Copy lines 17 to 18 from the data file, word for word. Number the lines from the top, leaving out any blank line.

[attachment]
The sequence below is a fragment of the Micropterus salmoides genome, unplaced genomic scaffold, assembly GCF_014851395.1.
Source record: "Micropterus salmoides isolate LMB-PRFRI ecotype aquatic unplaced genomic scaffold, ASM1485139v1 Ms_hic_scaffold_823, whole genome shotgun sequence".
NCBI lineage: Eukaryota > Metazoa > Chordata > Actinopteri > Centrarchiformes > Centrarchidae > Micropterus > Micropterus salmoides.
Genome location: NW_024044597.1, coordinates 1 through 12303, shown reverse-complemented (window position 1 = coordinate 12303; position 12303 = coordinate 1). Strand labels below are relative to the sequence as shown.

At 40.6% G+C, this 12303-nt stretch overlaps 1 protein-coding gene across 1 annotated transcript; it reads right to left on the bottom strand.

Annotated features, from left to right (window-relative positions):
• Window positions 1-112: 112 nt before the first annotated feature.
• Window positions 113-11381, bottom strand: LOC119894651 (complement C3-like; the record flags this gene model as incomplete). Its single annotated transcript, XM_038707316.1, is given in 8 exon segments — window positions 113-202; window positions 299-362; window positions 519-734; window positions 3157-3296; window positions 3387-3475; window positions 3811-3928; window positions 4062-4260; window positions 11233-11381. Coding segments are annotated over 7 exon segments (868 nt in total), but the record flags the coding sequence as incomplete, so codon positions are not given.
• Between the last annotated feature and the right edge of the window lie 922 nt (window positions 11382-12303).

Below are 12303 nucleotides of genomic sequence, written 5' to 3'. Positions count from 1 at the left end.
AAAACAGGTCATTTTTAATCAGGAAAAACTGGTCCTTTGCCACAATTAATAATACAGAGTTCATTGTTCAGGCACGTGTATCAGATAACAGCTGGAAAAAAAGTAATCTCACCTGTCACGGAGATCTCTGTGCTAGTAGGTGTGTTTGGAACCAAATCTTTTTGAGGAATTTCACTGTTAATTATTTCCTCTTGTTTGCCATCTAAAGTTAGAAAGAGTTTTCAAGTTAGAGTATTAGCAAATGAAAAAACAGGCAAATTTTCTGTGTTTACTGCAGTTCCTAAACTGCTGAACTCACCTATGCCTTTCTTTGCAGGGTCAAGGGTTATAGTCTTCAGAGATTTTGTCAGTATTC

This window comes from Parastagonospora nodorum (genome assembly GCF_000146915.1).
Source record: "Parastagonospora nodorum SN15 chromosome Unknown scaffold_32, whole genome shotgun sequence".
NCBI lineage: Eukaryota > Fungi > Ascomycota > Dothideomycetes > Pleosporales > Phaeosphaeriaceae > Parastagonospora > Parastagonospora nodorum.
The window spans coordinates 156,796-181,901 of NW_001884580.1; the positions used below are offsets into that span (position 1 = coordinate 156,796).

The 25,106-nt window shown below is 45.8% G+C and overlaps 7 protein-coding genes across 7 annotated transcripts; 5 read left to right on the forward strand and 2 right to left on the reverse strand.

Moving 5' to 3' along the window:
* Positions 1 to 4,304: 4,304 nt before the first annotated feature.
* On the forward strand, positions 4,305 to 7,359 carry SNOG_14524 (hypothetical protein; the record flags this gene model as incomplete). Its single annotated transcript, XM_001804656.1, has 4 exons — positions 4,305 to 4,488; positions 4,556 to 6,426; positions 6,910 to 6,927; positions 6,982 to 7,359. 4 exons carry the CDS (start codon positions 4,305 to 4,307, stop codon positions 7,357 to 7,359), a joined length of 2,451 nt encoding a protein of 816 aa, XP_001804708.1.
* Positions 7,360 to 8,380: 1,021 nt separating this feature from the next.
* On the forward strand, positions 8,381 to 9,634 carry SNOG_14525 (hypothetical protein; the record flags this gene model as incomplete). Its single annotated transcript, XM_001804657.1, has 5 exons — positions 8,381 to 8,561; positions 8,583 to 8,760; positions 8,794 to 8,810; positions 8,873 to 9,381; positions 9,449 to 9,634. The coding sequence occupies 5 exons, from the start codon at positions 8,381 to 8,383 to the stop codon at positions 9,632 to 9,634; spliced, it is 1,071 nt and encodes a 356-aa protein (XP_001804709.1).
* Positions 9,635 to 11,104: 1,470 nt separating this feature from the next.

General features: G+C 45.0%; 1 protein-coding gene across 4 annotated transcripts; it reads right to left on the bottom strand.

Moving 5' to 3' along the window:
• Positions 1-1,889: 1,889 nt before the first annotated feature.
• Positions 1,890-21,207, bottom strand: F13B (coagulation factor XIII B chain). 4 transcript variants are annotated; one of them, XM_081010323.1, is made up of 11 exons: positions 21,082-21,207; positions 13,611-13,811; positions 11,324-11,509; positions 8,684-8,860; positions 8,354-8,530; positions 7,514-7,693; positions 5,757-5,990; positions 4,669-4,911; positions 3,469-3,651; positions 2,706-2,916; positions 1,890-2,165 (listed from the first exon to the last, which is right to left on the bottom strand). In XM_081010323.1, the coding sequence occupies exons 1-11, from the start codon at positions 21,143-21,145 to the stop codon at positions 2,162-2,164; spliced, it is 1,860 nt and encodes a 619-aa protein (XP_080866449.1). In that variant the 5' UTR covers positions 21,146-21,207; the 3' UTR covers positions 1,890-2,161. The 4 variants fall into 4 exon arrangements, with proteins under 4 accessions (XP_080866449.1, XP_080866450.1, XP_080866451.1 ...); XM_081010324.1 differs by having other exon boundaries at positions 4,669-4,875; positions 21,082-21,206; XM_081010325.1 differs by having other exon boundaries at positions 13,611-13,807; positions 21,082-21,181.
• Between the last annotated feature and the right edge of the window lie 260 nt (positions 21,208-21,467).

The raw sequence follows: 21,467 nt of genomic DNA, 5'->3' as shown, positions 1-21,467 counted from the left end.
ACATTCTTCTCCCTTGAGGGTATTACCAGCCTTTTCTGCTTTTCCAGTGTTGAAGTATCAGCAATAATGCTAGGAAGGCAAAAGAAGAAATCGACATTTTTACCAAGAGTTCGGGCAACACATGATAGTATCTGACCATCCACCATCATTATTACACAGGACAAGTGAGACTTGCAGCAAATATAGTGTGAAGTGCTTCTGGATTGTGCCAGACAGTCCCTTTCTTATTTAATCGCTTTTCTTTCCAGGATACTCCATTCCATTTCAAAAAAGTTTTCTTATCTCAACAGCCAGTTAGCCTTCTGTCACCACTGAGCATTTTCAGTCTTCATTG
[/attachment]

Moving 5' to 3' along the window:
* Positions 1 to 4,304: 4,304 nt before the first annotated feature.